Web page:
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DNA Tests Free Japanese Man After 17 Years In Jail

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Two years later, Toshikazu Sugaya, then 46-years-old, was sentenced by the local district court to life imprisonment based on DNA tests that indicated he might be the child’s killer. Despite having an appeal rejected in 2000, Sugaya maintained his innocence whilst serving many years in prison. However, in June 2009, after more than 17 years in detention, Sugaya was freed. Toshikazu Sugaya’s release from prison came as a result of fresh evidence arising from new tests.

Sugaya’s defence lawyers had repeatedly demanded that the accuracy of the original DNA tests were flawed and that new tests were essential in order to prove Sugaya’s innocence. Using samples of dried body fluid found on the deceased girl’s clothing, the tests showed that there was no match between these and Sugaya’s DNA. In other words, the incriminating fluid did not belong to Sugaya, thus the original DNA tests had been proved inaccurate. This raises at least two fundamental issues:

First, the fact that a conviction was made on the basis of DNA tests that were later proved inaccurate demonstrates how important it is for a court to consider a case in its entirety and not on any single point. Indeed, whilst scientific evidence is an extremely important aid in reaching a judgement, it must not be viewed in isolation of other material facts. Furthermore, eye witness reports, prosecution testimonies and the arguments of the defence team should not be accepted to a lesser extent than scientific opinion for the very reason identified in the case of Toshikazu Sugaya: science can get it wrong.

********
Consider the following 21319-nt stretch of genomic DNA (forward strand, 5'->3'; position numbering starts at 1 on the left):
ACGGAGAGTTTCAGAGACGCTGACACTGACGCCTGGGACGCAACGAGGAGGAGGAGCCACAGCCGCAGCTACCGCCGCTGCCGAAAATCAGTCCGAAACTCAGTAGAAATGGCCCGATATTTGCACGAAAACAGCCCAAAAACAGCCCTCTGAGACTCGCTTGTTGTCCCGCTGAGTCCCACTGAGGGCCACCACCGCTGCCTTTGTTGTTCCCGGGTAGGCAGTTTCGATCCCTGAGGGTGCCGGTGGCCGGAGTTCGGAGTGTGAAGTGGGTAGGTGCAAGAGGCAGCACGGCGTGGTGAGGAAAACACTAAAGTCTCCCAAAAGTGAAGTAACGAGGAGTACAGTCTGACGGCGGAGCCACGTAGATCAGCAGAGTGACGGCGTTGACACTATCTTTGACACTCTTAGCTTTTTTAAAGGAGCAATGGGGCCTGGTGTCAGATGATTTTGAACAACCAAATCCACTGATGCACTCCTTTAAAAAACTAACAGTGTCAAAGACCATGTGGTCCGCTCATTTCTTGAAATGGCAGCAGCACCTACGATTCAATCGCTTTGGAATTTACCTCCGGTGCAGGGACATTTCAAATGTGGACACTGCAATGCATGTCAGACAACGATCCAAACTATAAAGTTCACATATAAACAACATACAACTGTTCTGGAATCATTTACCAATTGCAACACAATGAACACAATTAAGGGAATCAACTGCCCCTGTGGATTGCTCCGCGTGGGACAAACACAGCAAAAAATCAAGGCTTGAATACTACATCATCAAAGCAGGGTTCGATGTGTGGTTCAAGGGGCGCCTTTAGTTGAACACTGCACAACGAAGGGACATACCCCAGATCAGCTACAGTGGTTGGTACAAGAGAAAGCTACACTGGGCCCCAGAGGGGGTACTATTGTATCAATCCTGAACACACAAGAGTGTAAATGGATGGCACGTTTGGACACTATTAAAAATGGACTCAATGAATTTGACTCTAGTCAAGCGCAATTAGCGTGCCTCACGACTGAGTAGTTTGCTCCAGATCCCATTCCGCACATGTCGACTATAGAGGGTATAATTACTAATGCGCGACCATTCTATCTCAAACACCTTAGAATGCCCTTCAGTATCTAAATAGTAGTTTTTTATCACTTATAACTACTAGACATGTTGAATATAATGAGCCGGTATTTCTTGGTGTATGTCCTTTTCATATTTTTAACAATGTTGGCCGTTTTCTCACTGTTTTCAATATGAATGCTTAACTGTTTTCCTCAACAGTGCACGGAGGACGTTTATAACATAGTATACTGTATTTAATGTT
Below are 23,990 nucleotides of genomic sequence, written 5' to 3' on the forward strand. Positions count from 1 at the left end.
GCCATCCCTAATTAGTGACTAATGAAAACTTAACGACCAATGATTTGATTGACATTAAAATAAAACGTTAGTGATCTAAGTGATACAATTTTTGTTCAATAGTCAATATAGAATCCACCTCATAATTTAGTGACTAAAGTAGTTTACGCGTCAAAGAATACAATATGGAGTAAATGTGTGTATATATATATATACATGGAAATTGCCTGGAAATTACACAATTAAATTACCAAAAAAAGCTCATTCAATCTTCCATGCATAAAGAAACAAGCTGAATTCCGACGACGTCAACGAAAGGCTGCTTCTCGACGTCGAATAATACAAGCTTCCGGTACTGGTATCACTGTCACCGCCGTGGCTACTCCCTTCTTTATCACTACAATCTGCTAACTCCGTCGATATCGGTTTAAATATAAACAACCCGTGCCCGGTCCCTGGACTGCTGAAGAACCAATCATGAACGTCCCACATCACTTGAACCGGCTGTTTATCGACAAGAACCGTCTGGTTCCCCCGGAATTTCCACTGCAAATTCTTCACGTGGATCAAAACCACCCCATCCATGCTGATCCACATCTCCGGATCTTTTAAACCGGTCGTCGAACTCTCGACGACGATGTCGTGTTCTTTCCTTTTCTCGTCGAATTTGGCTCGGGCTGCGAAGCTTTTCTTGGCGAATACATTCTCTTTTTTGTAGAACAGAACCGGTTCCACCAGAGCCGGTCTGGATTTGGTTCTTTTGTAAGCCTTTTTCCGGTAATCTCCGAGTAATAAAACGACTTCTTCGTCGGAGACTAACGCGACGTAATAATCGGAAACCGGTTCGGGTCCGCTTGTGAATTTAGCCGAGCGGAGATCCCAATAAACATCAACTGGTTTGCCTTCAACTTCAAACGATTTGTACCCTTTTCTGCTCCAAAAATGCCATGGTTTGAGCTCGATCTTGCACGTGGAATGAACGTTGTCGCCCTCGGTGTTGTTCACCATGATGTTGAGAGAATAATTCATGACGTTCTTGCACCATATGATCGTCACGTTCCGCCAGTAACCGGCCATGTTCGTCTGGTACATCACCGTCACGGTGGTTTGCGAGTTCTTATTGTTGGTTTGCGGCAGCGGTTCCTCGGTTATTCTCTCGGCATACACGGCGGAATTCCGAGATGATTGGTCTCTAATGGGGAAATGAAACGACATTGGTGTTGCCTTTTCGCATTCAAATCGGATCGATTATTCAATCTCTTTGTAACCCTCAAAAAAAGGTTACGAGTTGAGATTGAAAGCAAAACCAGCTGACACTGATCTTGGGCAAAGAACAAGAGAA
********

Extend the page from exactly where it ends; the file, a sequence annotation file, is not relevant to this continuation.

It is also crucial to recognise that scientific techniques are constantly improving, so what may be considered a certainty today might be disproved in the future. As technological breakthroughs are made, the ways in which scientific analysis is conducted also improves, so it is almost inevitable that newer techniques will cast some doubt over older methods. In the case of Sugaya, this process of scientific development cost him 17 years that can never be replaced and, in respect to the little girl who lost her life, it would seem that justice had not been delivered.

Tests the are based on DNA are, therefore, always open to scrutiny. However, the case of Sugaya also demonstrates that the science behind such tests is now at an incredibly advanced stage. To be able to examine dried fluid from the clothing of a girl who was killed almost 20 years ago in order to determine that a man who is now thought to have been wrongly convicted of her murder is innocent shows exceptional progress in tests. Furthermore, the inaccuracy of the first DNA tests should not detract from the value of testing generally. Indeed, modern science tells us that DNA governs various properties such as eye colour, bone density and stature. Strands of DNA comprise minute building-blocks that construct a human individual. PCR and RFLP DNA testing techniques have developed considerably in order to accurately match these strands with a unique individual.

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